Well, boys and girls, it was time to pick up a new hammock. This is becoming a bad habit of mine, as I am up to three. I know, it’s nowhere as overboard as most of you, but I am catching up slowly.
Just as I have summer and winter underquilts or topquilts, I decided I needed to have different winter and summer hammocks as well. Why? Well, thank you for asking. I started out with a Skeeter Beeter mosquito hammock, but I noticed that in the colder months, my breath condensed overnight, making things inside the hammock, well, damp. With the Skeeter Beeter, it was easy to flip the hammock/ netting upside down and utilize it as an open gathered end hammock. Then, last winter, I borrowed a friend’s WBBB 1.0d and noticed the same condensation. I did like the WBBB, and picked up my own 1.1 d at the beginning of the summer, but the WBBB cannot be flipped like the Skeeter Beeter.
Knowing that I did not have enough hammocks, I concluded I could use an open hammock for temps below bug season, and focused on getting a Traveler. Being my usual neurotic self, I talked with everyone here about whether or go with the 1.1d or the 1.7s and what suspension to get. It was a grueling decision, but I finally selected the 1.7s, as it was very close to the “feel” of the Skeeter Beeter, and Brandon assured me that it would have as flat a lay as the 1.1d. As I have become more focused on ounces, I felt I could get the weight down below those published by Warbonnet. On top of that, if I carry a lighter hammock in the winter, it will help offset the extra amount carried by cool weather quilts and clothing (Hi! My name is Buffalo Skipper, and I’m a gram weenie—they say admitting you have a problem is the first step to recovery…).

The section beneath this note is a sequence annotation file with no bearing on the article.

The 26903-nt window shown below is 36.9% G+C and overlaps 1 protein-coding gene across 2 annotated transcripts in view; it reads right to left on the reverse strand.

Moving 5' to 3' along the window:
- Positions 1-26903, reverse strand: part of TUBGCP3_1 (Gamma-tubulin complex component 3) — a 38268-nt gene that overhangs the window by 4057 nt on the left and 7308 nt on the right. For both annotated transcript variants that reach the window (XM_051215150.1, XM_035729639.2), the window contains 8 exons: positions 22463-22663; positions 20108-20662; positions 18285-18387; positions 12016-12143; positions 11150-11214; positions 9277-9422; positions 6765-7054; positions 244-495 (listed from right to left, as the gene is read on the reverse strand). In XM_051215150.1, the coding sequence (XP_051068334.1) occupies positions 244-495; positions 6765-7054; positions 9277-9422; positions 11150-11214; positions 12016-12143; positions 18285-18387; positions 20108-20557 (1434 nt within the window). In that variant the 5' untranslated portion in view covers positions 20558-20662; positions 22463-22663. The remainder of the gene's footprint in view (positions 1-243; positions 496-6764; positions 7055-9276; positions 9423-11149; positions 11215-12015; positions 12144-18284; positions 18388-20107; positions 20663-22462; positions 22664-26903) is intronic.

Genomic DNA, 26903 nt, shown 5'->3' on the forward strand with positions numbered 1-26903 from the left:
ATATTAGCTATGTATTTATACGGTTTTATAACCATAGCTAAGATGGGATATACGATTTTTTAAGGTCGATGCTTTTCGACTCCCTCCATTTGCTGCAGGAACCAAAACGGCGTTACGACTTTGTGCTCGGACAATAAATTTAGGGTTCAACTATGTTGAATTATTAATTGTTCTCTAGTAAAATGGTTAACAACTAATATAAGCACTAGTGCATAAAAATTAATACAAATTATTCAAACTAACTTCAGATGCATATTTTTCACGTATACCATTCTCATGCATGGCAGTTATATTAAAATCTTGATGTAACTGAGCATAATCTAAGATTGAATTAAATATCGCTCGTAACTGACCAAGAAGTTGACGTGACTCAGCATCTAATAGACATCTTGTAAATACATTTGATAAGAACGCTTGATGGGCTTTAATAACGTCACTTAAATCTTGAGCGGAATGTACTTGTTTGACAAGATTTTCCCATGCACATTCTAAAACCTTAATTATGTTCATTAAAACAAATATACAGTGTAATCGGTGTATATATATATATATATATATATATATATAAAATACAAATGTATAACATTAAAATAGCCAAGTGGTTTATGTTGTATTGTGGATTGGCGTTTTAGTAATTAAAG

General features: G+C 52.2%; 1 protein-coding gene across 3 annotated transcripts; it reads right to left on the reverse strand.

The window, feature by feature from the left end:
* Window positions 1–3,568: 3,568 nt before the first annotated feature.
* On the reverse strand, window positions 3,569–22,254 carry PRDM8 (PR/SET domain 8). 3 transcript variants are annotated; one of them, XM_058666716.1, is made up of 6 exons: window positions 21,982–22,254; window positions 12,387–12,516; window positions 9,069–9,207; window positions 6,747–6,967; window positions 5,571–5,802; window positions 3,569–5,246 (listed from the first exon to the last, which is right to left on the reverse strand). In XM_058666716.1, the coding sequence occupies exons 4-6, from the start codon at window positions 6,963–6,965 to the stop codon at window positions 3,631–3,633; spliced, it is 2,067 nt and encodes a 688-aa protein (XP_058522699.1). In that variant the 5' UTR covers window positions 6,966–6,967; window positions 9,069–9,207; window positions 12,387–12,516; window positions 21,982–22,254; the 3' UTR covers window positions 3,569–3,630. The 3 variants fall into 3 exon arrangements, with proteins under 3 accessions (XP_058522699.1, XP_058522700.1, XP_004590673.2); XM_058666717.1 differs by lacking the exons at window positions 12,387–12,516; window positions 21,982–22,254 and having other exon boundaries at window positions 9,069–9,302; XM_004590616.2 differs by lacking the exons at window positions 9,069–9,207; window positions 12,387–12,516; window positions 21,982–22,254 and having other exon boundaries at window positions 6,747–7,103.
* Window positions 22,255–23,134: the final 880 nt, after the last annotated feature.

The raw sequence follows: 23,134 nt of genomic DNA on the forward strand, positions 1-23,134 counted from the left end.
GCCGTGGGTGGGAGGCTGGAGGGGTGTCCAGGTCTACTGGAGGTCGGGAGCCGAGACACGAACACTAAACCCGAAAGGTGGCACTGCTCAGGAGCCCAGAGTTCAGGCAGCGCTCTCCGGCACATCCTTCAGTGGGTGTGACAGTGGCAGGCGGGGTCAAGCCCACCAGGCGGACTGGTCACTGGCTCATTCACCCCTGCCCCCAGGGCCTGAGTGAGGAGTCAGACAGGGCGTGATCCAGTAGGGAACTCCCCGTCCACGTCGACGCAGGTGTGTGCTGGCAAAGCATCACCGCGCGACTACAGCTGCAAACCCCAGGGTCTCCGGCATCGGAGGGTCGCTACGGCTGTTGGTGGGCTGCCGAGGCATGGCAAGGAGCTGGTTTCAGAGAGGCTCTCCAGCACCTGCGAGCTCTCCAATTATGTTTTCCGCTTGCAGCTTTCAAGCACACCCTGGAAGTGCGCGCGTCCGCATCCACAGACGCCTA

Ok, enough of the fluff and background. After nearly 2 weeks of sitting on pins and needles, my new Traveler arrived in the mail yesterday! Before I even took it out of the bag, I threw it on the scale, where it came in at 16.9 oz. I removed it from the bag and as expected, it is art and function in its simplest form. Without even trying the stock suspension, I stripped it clean, put on a brand new set of whoopies I had made, then coupled it with my own straps. And off to the back yard I went….
I tried it with both my underquilts, but there is only a very small range in which I would use the Traveler with my summer quilt. Both fit marvelously, and as I lay down, I really began to appreciate the form of the Traveler. It was as comfortable as the WBBB for the few minutes I was able to relax in peace (before being chased out by the mosquitoes).
Now that’s nice.
While I had it strung up, I switched out the Amsteel (?) ridge line for some Zing-it. When I went inside to weigh it, it was down to 15.6 oz. Not as low as I would like to be, but certainly a place where I can be happy. I will miss the shelf, which is really cool, but I will just have to get by. I will also miss the side pull outs, but in the cooler months they are admittedly less necessary.